6. I believe that my explanation of ZenCoding was very shallow. Assuming that you used ZenCoding, I failed to mention that ZenCoding is not just an abbreviation expander, it also supports a very straightforward syntax to chain abbreviations. As such:
will expand to
ZenCoding is a brilliant library and for people who do a lot of HTML/CSS (TopStyle's area of expertise) ZenCoding can save much typing, once you become an expert in its notation. I agree that the TopStyle abbreviation expander is nice, but it's no ZenCoding. No offense intended.
Please also note that the ZenCoding site has a TopStyle piece, but the installation is somewhat messy, and in order to expand abbreviations, we need to select the abbreviation first, and the tab bar needs to be on display too. In editors where ZenCoding is smoothly integrated all you need to do is type the abbreviation or the abbreviation sequence and hit a pre-set key, and pop! it expands.
For TopStyle specific reference:
> App files:
http://code.google.com/p/zen-coding/dow ... ng.1.2.zip
http://code.google.com/p/zen-coding/wik ... enCodingEn
7. You are OK with the panels not being self-hiding. What can I say, I understand your priorities. However please know that Eclipse, Visual Studio, NetBeans etc all have support for self-hiding panels. Yes, I also know they have tons of money and developers, so it's easy for them to do stuff like that. As the Americanische say "I get it". However, I hope one day, when you win the lottery, you may implement that. Bottom line: I understand and respect your decisions and your need to set priorities.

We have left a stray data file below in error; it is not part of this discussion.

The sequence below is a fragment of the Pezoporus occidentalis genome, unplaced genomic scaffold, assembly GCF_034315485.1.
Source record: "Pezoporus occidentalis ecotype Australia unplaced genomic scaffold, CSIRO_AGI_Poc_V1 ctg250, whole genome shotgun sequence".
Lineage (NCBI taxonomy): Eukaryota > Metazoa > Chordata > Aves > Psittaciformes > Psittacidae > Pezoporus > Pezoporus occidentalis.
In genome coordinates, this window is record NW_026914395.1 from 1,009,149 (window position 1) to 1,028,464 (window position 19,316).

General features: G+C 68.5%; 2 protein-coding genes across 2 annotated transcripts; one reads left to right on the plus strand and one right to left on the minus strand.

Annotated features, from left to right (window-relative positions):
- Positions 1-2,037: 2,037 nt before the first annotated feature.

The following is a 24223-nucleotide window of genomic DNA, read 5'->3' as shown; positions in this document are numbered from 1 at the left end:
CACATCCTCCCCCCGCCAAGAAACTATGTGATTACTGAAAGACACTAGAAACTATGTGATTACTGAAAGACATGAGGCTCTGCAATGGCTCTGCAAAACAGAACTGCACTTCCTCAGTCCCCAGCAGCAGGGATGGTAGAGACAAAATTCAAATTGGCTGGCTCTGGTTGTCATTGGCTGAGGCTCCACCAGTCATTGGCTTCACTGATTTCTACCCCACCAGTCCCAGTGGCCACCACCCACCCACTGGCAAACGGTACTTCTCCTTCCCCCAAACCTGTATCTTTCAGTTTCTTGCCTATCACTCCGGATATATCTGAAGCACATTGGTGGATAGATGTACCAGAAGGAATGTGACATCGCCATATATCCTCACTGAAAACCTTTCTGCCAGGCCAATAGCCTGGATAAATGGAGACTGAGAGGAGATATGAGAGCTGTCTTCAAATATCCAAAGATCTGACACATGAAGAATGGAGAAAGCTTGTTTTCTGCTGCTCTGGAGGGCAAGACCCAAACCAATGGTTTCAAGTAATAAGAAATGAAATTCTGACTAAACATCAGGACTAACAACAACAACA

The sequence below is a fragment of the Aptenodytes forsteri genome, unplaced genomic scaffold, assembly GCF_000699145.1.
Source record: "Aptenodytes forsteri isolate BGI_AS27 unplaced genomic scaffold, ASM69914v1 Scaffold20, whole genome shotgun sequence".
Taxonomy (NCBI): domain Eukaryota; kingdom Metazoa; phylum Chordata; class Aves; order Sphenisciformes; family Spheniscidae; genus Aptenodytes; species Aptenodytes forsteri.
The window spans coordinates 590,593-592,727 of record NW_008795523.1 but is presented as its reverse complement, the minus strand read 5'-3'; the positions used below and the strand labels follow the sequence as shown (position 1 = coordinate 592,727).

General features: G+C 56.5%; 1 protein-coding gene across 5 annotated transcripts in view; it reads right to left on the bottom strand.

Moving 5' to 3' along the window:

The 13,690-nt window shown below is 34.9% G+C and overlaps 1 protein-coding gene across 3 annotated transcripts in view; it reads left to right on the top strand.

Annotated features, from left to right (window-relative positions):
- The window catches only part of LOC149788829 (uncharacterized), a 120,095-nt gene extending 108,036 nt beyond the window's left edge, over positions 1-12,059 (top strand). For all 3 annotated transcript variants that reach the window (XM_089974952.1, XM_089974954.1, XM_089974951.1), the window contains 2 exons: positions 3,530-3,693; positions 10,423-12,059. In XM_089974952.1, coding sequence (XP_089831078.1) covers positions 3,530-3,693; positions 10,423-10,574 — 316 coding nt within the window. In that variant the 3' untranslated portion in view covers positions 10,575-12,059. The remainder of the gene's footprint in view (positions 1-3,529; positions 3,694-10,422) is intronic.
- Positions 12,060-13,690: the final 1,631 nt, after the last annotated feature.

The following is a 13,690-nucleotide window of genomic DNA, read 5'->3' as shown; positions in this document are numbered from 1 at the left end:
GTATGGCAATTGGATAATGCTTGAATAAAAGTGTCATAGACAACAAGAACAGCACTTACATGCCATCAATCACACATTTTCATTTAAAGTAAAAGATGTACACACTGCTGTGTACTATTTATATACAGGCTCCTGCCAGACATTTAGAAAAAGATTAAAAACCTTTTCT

8. Thank you for planning to support the new browsers. That's not fun, with the constant upgrades in browsers and all, but important. Thank you for your hard work.
10. Yes Stefan. Beer first. A good beer never breaks your heart, and doesn't mind if you play the trumpet wearing only a bright sea-green Tyrol hat with white and sky-blue feathers in it, to celebrate the traditions, the history and the flag of Bavaria.
11. A new feature request - please allow me to explain the need first:
- Often times CSS files grow because we add more and more rules, using classes, id's and by overloading standard HTML tags. At a certain point it becomes a mess. What would be nice is to be able to sort these rules by the rule name, so that overloaded html tags come first, classes which start with a "." come second, and then id's which start with "#" come third, each in alphabetical order. However in order to do that we need to compress each rule to a single line, then sort the lines and then "reopen" the rules.
- I don't think that TopStyle can sort lines, unless there is some secret way to do that.
- So now, the feature definition, in two steps: [a] allow sorting of text blocks, allow sorting of css rules, by category and then alphabetically within each category.
I think this is the last of my comment emails for the time being. In all sincerity, I must tell you that creating and supporting a programmer's editor is extremely hard. Programmers have a lot of requirements and their needs constantly evolve, as technology advances. One also has to admit that the Scintilla library has raised the bar. Add to that a product like Eclipse, which albeit monolithic, has an impressive array of customizable editing features, and you can see that you've got your work cut out for you.
Nevertheless, I'm sure TopStyle 5 will be something we should look forward to.
Thank you most kindly for taking the time to read my detailed comments. Old people, we are long-winded. You have my gratitude.
I wish you much strength, wisdom, happiness and success in your work and life.
Gustaf Von Glockenspiel
Immer und Immer - Bavaria Uber Alles!